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Digital immunohistochemistry implementation, training and validation: experience and technical notes from a large clinical laboratory
  1. Bethany Jill Williams1,2,
  2. Dharshana Jayewardene2,
  3. Darren Treanor1,2
  1. 1 Histopathology Department, Bexley Wing, St James University Hospital, Leeds, UK
  2. 2 University of Leeds, Leeds, UK
  1. Correspondence to Dr Bethany Jill Williams, Histopathology Department, Bexley Wing, St James University Hospital, Leeds LS97TF, UK; bethany.williams2{at}nhs.net

Abstract

Aims To consider the value proposition of digitisation of clinical immunohistochemistry services, and to develop an approach to digital immunohistochemistry implementation and validation in a large clinical laboratory.

Methods A methodology for slide scanning in the laboratory was developed, in addition to a novel validation exercise, to allow pathologists to identify the strengths and weaknesses of digital immunohistochemistry reporting, and train in digital immunohistochemistry slide assessment.

Results A total of 1480 digital immunohistochemistry slides were assessed by 24 consultant pathologists, with complete clinical concordance between the digital and the glass slide assessment observed. Certain stains were identified as being difficult/time consuming to assess using ×20 digital slides. These stains were rescanned at ×40, which improved the confidence of the pathologists to make a digital assessment. Full digitisation of immunohistochemistry slides was achieved, introducing six new steps into the pre-existing laboratory workflow.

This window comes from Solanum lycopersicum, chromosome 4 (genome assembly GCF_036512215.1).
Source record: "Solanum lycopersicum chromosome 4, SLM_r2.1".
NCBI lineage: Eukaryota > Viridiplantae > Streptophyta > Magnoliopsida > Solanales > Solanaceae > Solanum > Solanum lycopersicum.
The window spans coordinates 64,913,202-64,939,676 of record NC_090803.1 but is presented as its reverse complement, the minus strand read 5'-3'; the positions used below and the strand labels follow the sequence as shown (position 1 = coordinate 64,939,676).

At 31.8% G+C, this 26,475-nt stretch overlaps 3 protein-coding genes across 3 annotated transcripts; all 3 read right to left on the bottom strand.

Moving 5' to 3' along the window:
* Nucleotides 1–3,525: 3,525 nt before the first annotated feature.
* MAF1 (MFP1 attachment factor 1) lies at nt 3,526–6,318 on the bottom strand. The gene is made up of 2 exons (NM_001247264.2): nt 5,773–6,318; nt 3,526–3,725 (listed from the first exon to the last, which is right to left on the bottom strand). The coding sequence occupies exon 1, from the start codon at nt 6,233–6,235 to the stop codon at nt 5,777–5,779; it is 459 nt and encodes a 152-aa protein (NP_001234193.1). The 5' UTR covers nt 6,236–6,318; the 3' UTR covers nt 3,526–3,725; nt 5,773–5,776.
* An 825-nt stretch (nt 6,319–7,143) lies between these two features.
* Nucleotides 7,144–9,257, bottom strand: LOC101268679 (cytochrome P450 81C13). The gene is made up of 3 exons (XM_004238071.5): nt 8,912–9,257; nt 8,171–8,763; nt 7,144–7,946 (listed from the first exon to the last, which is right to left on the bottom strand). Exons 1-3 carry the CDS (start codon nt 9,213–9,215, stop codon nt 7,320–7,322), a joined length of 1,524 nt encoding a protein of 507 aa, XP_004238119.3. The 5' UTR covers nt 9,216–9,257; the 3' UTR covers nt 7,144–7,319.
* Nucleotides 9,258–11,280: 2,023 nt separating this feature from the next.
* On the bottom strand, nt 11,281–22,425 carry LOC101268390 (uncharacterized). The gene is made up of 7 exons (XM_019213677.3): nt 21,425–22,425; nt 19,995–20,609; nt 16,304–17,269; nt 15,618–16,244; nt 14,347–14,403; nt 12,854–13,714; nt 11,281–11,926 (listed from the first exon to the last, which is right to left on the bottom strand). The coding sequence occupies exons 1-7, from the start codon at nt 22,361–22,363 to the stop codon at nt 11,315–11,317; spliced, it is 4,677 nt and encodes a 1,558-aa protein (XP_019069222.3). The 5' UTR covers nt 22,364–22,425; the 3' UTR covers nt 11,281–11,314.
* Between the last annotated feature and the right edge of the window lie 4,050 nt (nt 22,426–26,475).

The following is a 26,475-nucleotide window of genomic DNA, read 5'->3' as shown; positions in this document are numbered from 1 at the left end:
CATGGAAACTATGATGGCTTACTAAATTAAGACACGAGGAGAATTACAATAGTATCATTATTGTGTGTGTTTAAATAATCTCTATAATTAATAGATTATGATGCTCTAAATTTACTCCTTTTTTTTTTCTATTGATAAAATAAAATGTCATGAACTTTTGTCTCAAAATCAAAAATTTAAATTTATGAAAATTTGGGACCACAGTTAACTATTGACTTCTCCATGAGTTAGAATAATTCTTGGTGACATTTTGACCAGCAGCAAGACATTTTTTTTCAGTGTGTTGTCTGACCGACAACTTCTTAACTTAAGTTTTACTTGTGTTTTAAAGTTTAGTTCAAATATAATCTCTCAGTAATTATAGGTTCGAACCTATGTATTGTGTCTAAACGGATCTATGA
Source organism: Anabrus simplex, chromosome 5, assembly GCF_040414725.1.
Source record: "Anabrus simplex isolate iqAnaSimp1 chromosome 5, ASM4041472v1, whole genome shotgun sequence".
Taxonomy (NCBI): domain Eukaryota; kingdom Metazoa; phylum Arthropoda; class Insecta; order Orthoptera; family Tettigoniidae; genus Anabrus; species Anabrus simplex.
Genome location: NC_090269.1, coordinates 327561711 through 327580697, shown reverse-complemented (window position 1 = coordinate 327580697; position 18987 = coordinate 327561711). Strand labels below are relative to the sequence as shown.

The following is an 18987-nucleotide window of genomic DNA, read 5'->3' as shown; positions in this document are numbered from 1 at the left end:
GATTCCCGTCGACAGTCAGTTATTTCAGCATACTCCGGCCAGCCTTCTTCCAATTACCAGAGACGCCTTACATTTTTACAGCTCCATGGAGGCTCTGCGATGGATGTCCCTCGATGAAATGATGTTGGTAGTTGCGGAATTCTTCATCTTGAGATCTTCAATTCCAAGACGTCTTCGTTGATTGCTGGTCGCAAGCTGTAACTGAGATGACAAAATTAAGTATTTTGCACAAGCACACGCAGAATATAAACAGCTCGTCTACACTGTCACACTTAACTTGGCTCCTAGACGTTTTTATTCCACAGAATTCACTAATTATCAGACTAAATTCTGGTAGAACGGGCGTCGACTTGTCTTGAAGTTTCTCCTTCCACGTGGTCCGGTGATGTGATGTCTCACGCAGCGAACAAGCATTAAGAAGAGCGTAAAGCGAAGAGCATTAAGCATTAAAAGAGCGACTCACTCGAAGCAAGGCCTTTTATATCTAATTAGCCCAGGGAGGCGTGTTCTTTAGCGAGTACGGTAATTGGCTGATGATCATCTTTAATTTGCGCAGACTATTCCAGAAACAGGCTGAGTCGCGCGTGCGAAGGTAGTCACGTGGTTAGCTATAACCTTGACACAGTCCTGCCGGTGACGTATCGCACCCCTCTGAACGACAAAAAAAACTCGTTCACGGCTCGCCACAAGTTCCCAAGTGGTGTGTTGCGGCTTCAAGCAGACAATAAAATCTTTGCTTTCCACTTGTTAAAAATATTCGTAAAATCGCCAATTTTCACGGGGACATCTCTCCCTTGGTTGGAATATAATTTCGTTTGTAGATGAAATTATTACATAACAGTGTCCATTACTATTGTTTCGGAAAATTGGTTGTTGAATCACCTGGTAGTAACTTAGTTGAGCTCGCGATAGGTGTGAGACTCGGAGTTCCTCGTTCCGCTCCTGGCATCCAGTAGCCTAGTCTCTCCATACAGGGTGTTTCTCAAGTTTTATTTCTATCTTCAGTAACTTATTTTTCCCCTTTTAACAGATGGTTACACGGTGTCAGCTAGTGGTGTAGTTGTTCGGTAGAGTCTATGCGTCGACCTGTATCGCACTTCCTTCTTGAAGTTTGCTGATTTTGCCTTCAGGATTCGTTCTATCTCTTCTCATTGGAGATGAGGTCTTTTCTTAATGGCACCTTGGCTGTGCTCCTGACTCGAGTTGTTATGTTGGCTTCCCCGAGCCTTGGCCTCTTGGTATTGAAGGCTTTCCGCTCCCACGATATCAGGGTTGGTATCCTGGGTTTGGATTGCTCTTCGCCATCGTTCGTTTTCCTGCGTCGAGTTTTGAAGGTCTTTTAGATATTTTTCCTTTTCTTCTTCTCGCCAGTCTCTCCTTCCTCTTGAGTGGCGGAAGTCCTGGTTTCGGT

Conclusions While initially encountering challenges in terms of workflow, our experience showed that a well-designed, adequately resourced and well-managed scanning process can minimise the delay in slides being made available for review. Our approach to validation highlighted the need for careful assessment of a digital pathology system and scanning protocols before pathologists are expected to transfer from the light microscope to the digital microscope for routine immunohistochemistry assessment.

  • digital pathology
  • immunohistochemistry
  • laboratory management
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Footnotes

  • Handling editor Dhirendra Govender.

  • Contributors DJ provided content related to laboratory implementation. BJW devised, implemented and wrote content relating to the clinical validation. DT supervised, conceived the project and contributed to the manuscript.

  • Funding The authors have not declared a specific grant for this research from any funding agency in the public, commercial or not-for-profit sectors.

  • Competing interests St James University Hospital Leeds has a collaborative partnership with Leica Biosystems for digital pathology deployment.

  • Patient consent for publication Not required.

  • Provenance and peer review Not commissioned; externally peer reviewed.

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